POSTED: 26 AUGUST 2004 - 7:00am HST

Kauai will do well if it makes plans now

image above: Typical auto gas nozzle. If you have not noticed, the end is nearer than we thought.

Good to the last drop?
by Juan Wilson 26 August 2004

A crisis is coming for much of the world: It is the end to the world oil economy as we know it. Much of the world's older oil sources are past their peak production and newer sources are not making up for increases in consumption. This increasing depletion in production capability appears to be inevitably leading us to the end of an economic order that dominates the world.

We have known since the 1970's that the end of oil was coming. It was bad news and we didn't want to hear it. To blot out the ugly noises made by environmentalists and planners during the Carter years we simply tuned them out by electing Ronald Reagan: "It's morning in America".

Well the problem is back "big time". The rosy estimates that oil production would peak in another 10 to 40 years is out the window. Experts like T. Boone Pickens believe in the Peak Theory of oil production. He and others are now saying the the approximately 80 million barrels a day being currently pumped is as much oil as we'll ever see again. In today's dollars the 1979 Iranian hostage crisis drove oil to $80 dollars a barrel. A permanent shortage of oil could drive prices over $200 a barrel in the blink of an eye. If you could find gasoline, it would cost $8 a gallon.

The American Oil Age began in about 1900 with the discovery of oil in Pennsylvania. We are now at the top of the bell-curve in world use of fossil fuels. The Peak Theory estimates and that the hydro-carbon era will glide to an end about 100 years from today.

The question is: How rough will the transition be? What will change? Who will suffer? The growth in consumption of oil in places like China will accelerate the curve down in available oil in unpredictable ways. The struggle for oil resources between competing nations may have irrational and chaotic consequences to the stability of economic systems long before the oil runs out. In economics loss of faith in the future frequently is all that is necessary to crash what is seemingly a robust market (remember the Internet Bubble Burst in 2000?).

The smoothness of the transition away from oil will have a large effect on the quality of life for everyone concerned. Lifestyles will change. Places like the North East United States, where suburban sprawl and harsh winters are a factor, may be the earliest and most negatively affected. But that does not leave us here in Hawaii in the clear.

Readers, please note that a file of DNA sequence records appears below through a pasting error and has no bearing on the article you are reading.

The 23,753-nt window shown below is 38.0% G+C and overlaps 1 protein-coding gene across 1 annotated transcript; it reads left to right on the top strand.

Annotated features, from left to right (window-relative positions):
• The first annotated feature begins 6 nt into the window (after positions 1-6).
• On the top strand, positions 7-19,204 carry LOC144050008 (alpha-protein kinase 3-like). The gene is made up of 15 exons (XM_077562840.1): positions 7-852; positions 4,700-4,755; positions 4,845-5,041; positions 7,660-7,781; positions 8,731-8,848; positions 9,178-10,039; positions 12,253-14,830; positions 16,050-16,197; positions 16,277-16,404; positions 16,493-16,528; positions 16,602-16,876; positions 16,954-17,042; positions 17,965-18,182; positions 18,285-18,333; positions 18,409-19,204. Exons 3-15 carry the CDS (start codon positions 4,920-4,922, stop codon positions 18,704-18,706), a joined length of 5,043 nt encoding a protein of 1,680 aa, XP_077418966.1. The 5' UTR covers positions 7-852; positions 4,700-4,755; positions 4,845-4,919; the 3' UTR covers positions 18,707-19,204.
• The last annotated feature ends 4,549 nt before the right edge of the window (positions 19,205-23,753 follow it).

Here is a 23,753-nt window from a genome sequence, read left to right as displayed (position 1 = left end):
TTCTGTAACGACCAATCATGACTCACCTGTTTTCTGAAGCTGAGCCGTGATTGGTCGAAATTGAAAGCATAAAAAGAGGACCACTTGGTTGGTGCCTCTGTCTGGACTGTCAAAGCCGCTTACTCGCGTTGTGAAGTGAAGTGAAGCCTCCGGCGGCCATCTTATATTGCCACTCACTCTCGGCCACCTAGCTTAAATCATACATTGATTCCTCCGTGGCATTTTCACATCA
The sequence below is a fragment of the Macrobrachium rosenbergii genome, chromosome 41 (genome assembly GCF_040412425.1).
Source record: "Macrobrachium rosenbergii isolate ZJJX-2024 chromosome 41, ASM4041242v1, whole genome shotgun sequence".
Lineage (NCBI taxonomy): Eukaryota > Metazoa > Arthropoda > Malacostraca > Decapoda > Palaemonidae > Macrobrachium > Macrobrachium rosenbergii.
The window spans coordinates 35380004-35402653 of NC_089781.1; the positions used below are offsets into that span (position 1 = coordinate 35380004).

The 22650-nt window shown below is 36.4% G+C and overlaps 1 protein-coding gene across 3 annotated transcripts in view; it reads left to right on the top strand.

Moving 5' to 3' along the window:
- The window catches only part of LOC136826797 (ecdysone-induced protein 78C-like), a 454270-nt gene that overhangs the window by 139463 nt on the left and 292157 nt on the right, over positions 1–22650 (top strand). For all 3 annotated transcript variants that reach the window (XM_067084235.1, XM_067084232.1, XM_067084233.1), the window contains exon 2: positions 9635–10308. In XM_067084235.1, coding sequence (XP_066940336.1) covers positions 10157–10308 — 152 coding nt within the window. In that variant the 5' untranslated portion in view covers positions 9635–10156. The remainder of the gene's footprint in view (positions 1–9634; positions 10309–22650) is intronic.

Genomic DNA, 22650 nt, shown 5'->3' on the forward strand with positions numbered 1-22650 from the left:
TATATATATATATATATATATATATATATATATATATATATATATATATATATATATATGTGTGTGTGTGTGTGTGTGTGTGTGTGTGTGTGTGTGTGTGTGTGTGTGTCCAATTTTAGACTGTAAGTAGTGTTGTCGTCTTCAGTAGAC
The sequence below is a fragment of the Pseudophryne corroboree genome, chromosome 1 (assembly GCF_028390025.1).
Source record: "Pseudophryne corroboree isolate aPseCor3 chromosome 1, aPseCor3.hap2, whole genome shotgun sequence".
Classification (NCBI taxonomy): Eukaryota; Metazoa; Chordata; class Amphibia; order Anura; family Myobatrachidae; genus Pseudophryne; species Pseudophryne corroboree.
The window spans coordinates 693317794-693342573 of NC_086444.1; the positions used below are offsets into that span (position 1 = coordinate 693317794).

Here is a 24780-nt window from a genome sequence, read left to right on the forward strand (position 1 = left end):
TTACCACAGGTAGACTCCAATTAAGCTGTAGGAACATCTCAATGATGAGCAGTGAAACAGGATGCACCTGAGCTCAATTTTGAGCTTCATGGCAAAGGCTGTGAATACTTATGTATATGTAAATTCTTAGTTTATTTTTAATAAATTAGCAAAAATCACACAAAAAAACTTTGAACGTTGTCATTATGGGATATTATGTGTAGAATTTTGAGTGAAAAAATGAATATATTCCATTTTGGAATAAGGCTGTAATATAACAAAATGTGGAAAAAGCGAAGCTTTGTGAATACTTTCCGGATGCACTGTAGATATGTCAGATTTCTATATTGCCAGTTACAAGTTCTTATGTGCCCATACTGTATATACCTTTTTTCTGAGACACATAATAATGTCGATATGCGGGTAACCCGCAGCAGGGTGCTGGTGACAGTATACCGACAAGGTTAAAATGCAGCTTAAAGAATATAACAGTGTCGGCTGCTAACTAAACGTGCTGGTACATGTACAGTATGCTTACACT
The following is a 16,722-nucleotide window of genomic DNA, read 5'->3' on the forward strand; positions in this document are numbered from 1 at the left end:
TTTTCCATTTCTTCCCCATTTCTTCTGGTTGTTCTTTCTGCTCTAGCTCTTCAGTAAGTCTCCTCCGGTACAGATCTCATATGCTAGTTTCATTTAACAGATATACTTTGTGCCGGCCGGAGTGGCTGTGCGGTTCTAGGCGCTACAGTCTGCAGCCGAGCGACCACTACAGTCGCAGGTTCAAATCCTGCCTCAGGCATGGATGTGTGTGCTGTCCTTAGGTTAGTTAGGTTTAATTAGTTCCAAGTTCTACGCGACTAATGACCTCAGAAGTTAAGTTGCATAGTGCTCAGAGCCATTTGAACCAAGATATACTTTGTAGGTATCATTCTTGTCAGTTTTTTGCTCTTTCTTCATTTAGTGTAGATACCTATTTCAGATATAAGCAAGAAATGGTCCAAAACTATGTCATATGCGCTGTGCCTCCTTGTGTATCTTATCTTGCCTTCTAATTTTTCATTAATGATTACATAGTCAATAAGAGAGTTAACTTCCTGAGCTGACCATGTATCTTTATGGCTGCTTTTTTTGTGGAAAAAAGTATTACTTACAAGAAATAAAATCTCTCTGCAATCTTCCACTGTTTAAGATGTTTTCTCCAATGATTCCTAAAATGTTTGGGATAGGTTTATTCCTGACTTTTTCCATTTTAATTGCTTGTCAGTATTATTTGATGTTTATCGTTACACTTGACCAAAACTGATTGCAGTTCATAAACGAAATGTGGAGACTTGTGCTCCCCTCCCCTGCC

The airline dependent vacation industry in Hawaii will quickly wither and die in the grip of a permanent worldwide oil shortage. Tourism as we know it will not exist. That will have a catastrophic effect on Hawaii. We will have to re-invent ourselves. Many without a strong connection to that land and people here may choose to leave, if they can.

With 900,000 people the island of Oahu has 75% of the population of the state of Hawaii. Oahu's economy will be unsustainable if oil prices quadruple or gasoline supplies become unreliable. It is possible that as many as 75% of Oahu's population would have to be distributed to the other islands if the Hawaiian islands need to become self-sufficient. With an over-all population of 1,200,000 that will be difficult but not impossible.The Big Island would likely take have to absorb as many as 500,000 people: Maui County 70,000, Kauai 40,000.

How will impending change away from an oil economy change life on Kauai? Well, as mentioned above, we have have an increase in population (to about 100,000) due to redistribution of people state-wide. That increase will partially off-set with the lack of tourists. It is likely that all existing agricultural land will be needed for food and energy production. Forget about ethanol. That is a temporary and false economic ploy that will have virtually no impact on energy self-sufficiency. The growth of bio-diesel crops will be the rational choice if there is to be any hydro-carbon energy on Kauai.

Now is the time for the KIUC to pay the people of Kauai to produce energy. We will need every watt of wind and solar energy we can find once the fuel barges no longer make stops in Nawiliwili Harbor and Port Allen. All electricity fuel on this island will have to be produced locally within ten years or we won't have an economy.

We need the people to understand the coming crisis. We need planners. We need solutions. There is little time. If you have doubts read on.

Over a Million Barrels a Day Lost to Depletion

by Jim Meyer 24 August 2004

The End of Oil: Interview with Paul Roberts

by Nonna Gorilovskaya 8 June 2004

Will The End of Oil Mean The End of America?

by Robert Freeman  1 March 2004

Life After the Oil Crash

by Matt Savinar 8 January 2004